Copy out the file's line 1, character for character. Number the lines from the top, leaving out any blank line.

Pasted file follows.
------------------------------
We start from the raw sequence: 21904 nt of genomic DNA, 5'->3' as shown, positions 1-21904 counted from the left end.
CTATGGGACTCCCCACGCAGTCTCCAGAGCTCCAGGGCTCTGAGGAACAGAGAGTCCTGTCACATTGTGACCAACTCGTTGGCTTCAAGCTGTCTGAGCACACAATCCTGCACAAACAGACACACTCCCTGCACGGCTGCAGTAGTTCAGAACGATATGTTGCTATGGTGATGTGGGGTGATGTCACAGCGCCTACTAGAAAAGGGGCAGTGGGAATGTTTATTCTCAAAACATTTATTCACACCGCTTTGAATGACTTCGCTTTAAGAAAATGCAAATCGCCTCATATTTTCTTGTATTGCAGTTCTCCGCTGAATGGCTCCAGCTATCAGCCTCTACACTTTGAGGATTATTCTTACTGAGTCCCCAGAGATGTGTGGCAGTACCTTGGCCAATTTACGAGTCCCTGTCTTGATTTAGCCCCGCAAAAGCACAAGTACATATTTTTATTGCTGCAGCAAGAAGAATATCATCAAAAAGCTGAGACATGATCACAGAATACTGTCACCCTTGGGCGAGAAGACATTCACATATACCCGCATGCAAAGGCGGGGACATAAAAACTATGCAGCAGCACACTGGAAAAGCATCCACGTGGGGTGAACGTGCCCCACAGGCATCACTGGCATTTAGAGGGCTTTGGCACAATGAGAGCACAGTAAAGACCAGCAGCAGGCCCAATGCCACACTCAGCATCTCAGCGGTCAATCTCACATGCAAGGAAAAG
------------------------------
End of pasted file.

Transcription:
We start from the raw sequence: 21904 nt of genomic DNA, 5'->3' as shown, positions 1-21904 counted from the left end.